Grand reopening at Jill Windmill in Clayton as she celebrates 200 years

Jill Windmill celebrates 200 years with her grand reopening this weekend (June 19-20) in Mill Lane, Clayton.

Wednesday, 16th June 2021, 3:17 pm
Updated Thursday, 17th June 2021, 9:04 am

Jill, a post mill owned by Mid Sussex District Council, will finally open her doors to the public once again after having to shut in March 2020 because of the Covid-19 pandemic.

“We’ve been open to visitors since the mid 1980s,” said Simon Potter, trustee and founder member of Jack and Jill Windmill Society.

“But this is our first open day in nearly a year and a half now,” he said, adding that before Covid they would open on most Sundays in summer.

Jill Windmill's 200 Years Celebration and reopening event takes place on Saturday and Sunday (June 19-20). Picture: Jack and Jill Windmills Society.
Jill Windmill's 200 Years Celebration and reopening event takes place on Saturday and Sunday (June 19-20). Picture: Jack and Jill Windmills Society.

Click here to see 11 great pictures of the iconic Jill windmill over the years.

Looking back at the mill’s records, Simon and his team realised that Jill was built in 1821 and that the reopening was the ideal way to celebrate her 200th birthday.

Simon said there will be tea and refreshments on sale, with store-bought cakes, as well as a small supply of flour that was ground at the mill a few weeks ago.

“If the wind is blowing then we can have the sweeps turning,” he said, adding that sails on windmills are known as ‘sweeps’ in Sussex.

Jill Windmill's 200 Years Celebration and reopening event takes place on Saturday and Sunday (June 19-20). Picture: Jack and Jill Windmills Society.

Visitors with face-coverings can also go inside the mill for Covid-safe tours to see her inner workings.

The team will not be making flour on the day though, said Simon, because it would not be possible with visitors inside.

“The sails will be free-wheeling so all the equipment will be turning except the millstones,” he said, adding that these will be disengaged.

But Simon said that Jill, like every windmill, is ‘at the mercy of the weather’, especially in summer.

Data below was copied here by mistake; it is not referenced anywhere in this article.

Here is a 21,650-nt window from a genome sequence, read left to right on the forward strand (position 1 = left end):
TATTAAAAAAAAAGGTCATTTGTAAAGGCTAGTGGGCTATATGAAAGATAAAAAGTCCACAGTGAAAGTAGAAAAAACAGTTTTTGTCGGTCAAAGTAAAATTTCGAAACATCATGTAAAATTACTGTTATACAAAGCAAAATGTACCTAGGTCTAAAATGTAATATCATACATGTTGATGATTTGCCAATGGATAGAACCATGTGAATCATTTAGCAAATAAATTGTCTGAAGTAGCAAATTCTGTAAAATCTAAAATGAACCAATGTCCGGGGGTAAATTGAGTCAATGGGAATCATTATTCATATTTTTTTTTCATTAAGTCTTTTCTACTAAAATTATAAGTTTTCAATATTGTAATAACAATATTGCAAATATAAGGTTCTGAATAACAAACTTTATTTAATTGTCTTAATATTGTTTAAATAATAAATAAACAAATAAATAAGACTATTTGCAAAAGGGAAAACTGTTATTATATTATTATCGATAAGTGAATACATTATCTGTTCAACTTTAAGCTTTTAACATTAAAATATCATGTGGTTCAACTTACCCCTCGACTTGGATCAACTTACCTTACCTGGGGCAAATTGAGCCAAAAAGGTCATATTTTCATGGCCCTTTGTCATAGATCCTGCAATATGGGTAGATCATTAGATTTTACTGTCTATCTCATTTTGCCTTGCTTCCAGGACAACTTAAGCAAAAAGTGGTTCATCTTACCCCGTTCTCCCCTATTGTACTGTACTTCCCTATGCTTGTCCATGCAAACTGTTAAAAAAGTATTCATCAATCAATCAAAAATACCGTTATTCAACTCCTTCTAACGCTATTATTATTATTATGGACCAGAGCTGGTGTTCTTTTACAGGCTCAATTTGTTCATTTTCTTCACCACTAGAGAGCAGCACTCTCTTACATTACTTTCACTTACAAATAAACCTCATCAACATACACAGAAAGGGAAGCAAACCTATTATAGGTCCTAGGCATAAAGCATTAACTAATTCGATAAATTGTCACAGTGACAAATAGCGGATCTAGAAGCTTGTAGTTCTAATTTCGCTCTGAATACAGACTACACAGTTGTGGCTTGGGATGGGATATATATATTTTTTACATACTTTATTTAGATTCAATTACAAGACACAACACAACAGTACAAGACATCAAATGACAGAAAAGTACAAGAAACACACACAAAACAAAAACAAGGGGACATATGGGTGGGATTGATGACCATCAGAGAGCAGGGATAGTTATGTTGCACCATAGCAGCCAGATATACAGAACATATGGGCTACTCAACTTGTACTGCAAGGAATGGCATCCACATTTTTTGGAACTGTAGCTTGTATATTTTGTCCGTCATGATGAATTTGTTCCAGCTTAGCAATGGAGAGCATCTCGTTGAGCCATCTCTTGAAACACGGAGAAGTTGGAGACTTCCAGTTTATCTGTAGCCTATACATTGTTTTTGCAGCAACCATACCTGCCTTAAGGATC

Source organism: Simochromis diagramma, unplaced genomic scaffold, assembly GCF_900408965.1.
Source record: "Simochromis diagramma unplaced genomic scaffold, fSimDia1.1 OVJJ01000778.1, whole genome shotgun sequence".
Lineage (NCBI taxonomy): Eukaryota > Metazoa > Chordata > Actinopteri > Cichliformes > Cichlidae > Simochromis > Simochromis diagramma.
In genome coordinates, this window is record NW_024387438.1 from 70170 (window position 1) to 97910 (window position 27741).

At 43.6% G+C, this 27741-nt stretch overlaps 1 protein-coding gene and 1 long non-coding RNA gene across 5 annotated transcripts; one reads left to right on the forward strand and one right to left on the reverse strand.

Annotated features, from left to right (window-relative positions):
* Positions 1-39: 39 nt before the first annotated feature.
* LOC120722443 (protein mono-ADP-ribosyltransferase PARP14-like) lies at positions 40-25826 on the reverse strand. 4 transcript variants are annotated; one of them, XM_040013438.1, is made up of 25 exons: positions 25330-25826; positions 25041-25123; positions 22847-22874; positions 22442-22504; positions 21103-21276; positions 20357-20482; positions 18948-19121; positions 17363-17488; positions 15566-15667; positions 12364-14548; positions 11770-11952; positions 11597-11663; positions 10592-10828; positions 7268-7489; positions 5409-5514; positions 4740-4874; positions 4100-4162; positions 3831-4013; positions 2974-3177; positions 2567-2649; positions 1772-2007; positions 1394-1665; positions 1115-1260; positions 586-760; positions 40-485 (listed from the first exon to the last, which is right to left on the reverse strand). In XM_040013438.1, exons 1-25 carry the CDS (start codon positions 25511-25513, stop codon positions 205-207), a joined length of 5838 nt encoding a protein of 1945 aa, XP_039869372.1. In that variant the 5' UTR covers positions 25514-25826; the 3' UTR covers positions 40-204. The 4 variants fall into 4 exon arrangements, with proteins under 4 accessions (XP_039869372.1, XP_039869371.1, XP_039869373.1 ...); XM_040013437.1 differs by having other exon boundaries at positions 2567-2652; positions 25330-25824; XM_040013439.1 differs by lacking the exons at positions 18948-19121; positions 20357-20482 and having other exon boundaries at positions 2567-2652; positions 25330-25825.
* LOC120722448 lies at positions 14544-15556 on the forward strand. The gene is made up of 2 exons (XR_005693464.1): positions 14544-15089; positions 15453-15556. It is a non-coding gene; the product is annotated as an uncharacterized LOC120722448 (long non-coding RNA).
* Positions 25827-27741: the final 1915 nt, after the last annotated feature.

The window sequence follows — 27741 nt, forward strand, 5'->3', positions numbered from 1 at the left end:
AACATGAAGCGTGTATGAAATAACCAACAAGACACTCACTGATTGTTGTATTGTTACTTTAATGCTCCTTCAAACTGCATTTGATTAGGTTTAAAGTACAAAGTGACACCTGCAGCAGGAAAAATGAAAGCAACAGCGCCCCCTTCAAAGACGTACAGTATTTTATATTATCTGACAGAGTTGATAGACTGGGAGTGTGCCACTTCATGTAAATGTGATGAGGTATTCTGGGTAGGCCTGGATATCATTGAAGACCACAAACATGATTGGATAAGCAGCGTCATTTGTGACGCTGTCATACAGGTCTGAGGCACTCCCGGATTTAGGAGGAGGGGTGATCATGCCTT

“Through the winter months we have all the wind we want and no visitors,” he said.

“Commercial windmills only work on average one day in four, which is why you only have a windmill if you haven’t got a water supply,” he added.

Simon said all the work and maintenance at Jill has been carried out by unpaid volunteers in the Jack and Jill Windmill Society since 1979.

Their next major project, he said, will involve taking off the sweeps for routine refurbishment next month.

The windmills, he said, get a range of visitors with some people simply wanting to enjoy the ‘spectacular’ views across to Guildford, 36 miles away.

Other visitors are interested in the carpentry or the history of how this industrial building used to work.

There are many types of timber inside as well, said Simon, including, apple wood, holly, hornbeam, beech, elm and pine.

Children, meanwhile, tend to like watching the windmill in action, he said.

Simon added that some people turn up with old photos and some say they have an ancestor who was involved with the mill.

“It’s always amazing the people who turn up with information and the questions they ask are always interesting,” said Simon.

Simon, who is now retired and lives in Hassocks, said he has been helping with the maintenance of the windmill virtually every Saturday since 1979 and helps out with the open days.

He said one of his favourite things about Jill is that she weighs 23 tonnes and rotates.

“I cannot tell you what direction Jill’s sweeps are pointing, because automatically, every time the wind changes, 23 tonnes of that building moves itself to face the wind,” he said.

“It’s like a huge weather vane,” he added, saying that many visitors cannot believe that fact when they hear it.

Jill Windmill is located just off the South Downs Way and people do not need to pre-book.

The car park is free and so is admission to the mill, but face coverings are required.

Donations are welcome and people can help out with gift aid, which results in more money for the windmills, said Simon.

Jill was built 1821 in Brighton and moved to Clayton in 1852, while Jack was built in 1866 next to the remains of Duncton Post Mill, which dates from 1765.

Both Jack and Jill stopped commercial milling in 1906. Jack is a Tower Mill and is privately owned.

Restoration work began on Jill in 1979 and she started to grind flour again in May 1986 for the first time in 80 years.